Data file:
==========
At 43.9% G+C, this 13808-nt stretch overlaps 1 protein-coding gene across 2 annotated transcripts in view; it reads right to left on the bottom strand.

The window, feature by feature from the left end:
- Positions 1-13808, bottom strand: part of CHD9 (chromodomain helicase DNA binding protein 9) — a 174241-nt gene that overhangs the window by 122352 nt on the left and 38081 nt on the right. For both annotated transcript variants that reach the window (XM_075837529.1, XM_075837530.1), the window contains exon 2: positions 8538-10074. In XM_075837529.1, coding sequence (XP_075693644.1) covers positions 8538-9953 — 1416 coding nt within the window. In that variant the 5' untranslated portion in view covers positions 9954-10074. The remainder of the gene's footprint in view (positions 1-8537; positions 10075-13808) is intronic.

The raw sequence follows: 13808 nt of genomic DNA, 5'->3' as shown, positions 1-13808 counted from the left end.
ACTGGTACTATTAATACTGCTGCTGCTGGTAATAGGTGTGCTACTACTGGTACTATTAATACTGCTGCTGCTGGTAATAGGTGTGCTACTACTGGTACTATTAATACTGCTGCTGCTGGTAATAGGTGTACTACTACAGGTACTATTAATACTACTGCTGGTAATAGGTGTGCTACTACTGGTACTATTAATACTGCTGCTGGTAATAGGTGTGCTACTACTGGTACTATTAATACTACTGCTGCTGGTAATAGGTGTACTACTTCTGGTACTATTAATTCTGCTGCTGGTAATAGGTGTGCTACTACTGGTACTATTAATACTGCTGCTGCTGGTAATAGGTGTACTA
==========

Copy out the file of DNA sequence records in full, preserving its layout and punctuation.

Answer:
At 43.9% G+C, this 13808-nt stretch overlaps 1 protein-coding gene across 2 annotated transcripts in view; it reads right to left on the bottom strand.

The window, feature by feature from the left end:
- Positions 1-13808, bottom strand: part of CHD9 (chromodomain helicase DNA binding protein 9) — a 174241-nt gene that overhangs the window by 122352 nt on the left and 38081 nt on the right. For both annotated transcript variants that reach the window (XM_075837529.1, XM_075837530.1), the window contains exon 2: positions 8538-10074. In XM_075837529.1, coding sequence (XP_075693644.1) covers positions 8538-9953 — 1416 coding nt within the window. In that variant the 5' untranslated portion in view covers positions 9954-10074. The remainder of the gene's footprint in view (positions 1-8537; positions 10075-13808) is intronic.

The raw sequence follows: 13808 nt of genomic DNA, 5'->3' as shown, positions 1-13808 counted from the left end.
ACTGGTACTATTAATACTGCTGCTGCTGGTAATAGGTGTGCTACTACTGGTACTATTAATACTGCTGCTGCTGGTAATAGGTGTGCTACTACTGGTACTATTAATACTGCTGCTGCTGGTAATAGGTGTACTACTACAGGTACTATTAATACTACTGCTGGTAATAGGTGTGCTACTACTGGTACTATTAATACTGCTGCTGGTAATAGGTGTGCTACTACTGGTACTATTAATACTACTGCTGCTGGTAATAGGTGTACTACTTCTGGTACTATTAATTCTGCTGCTGGTAATAGGTGTGCTACTACTGGTACTATTAATACTGCTGCTGCTGGTAATAGGTGTACTA